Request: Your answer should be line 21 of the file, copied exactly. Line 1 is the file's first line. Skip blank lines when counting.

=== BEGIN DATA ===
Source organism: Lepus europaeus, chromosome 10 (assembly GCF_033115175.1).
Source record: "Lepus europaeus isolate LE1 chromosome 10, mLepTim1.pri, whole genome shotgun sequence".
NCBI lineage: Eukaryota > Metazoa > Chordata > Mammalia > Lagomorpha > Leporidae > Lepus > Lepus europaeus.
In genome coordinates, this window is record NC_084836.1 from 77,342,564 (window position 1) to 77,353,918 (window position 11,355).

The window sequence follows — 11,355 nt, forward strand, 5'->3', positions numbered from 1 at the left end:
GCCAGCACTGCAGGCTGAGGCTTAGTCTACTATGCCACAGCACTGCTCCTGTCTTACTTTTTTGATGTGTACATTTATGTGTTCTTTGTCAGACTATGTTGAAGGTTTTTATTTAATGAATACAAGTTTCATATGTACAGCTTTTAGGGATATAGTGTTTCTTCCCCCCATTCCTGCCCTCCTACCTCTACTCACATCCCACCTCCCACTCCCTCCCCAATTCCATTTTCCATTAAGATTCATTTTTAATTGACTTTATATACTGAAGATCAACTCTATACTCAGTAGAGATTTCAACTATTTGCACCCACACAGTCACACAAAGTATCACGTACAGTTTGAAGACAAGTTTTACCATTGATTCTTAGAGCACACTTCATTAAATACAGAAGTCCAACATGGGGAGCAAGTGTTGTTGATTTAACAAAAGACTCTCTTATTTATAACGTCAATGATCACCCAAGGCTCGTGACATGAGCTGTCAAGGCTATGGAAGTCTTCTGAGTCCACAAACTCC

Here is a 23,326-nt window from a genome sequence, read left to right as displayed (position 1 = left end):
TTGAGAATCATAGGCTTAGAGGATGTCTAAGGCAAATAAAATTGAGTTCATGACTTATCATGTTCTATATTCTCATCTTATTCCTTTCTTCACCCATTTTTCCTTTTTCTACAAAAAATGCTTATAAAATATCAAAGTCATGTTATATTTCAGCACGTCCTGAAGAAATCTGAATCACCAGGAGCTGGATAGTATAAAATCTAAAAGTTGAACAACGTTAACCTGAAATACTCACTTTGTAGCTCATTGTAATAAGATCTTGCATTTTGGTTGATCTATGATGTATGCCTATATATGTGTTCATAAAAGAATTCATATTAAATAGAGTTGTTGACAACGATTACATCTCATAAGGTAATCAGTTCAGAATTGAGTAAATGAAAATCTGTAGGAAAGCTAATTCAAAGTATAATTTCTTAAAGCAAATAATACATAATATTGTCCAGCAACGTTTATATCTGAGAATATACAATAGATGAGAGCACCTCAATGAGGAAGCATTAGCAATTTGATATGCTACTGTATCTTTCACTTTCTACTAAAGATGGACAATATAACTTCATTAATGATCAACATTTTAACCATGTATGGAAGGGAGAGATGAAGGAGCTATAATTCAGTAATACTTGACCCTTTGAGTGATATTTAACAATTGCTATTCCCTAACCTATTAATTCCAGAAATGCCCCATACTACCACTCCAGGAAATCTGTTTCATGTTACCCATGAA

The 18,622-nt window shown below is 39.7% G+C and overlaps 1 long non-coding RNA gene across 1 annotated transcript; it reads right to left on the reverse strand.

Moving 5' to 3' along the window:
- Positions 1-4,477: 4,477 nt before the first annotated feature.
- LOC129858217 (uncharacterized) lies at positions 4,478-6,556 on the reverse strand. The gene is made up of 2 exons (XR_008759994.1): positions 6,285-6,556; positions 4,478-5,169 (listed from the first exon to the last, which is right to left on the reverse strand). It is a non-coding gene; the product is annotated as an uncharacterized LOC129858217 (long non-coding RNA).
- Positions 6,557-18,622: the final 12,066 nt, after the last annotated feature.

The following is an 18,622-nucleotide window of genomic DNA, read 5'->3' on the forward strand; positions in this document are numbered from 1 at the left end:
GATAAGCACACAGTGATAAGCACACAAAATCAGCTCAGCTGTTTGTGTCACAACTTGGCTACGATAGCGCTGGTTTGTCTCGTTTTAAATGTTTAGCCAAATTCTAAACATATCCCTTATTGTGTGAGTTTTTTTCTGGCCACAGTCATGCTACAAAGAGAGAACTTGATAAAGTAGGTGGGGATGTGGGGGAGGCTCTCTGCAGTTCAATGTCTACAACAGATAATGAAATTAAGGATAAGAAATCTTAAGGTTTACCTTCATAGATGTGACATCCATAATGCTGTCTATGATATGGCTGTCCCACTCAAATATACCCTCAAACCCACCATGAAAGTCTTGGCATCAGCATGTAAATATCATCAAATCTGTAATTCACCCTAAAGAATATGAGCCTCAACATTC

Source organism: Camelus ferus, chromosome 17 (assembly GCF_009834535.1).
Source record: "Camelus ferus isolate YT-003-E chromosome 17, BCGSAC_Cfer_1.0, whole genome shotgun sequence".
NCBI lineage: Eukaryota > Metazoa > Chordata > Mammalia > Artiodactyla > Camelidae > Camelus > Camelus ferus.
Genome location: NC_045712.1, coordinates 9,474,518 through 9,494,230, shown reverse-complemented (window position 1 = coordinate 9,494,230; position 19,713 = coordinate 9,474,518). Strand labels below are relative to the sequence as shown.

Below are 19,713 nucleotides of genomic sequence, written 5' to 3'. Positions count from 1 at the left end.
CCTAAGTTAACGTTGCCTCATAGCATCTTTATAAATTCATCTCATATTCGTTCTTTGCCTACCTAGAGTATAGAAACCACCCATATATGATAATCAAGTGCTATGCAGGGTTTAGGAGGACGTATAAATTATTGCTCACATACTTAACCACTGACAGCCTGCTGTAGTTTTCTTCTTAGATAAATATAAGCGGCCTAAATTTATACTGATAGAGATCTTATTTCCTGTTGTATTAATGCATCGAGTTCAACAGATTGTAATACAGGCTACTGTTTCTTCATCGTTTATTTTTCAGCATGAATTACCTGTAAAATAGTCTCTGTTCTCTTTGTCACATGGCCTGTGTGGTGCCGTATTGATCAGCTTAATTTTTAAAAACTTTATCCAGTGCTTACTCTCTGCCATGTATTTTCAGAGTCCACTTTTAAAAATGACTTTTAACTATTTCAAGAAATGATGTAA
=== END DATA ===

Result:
CCTAAGTTAACGTTGCCTCATAGCATCTTTATAAATTCATCTCATATTCGTTCTTTGCCTACCTAGAGTATAGAAACCACCCATATATGATAATCAAGTGCTATGCAGGGTTTAGGAGGACGTATAAATTATTGCTCACATACTTAACCACTGACAGCCTGCTGTAGTTTTCTTCTTAGATAAATATAAGCGGCCTAAATTTATACTGATAGAGATCTTATTTCCTGTTGTATTAATGCATCGAGTTCAACAGATTGTAATACAGGCTACTGTTTCTTCATCGTTTATTTTTCAGCATGAATTACCTGTAAAATAGTCTCTGTTCTCTTTGTCACATGGCCTGTGTGGTGCCGTATTGATCAGCTTAATTTTTAAAAACTTTATCCAGTGCTTACTCTCTGCCATGTATTTTCAGAGTCCACTTTTAAAAATGACTTTTAACTATTTCAAGAAATGATGTAA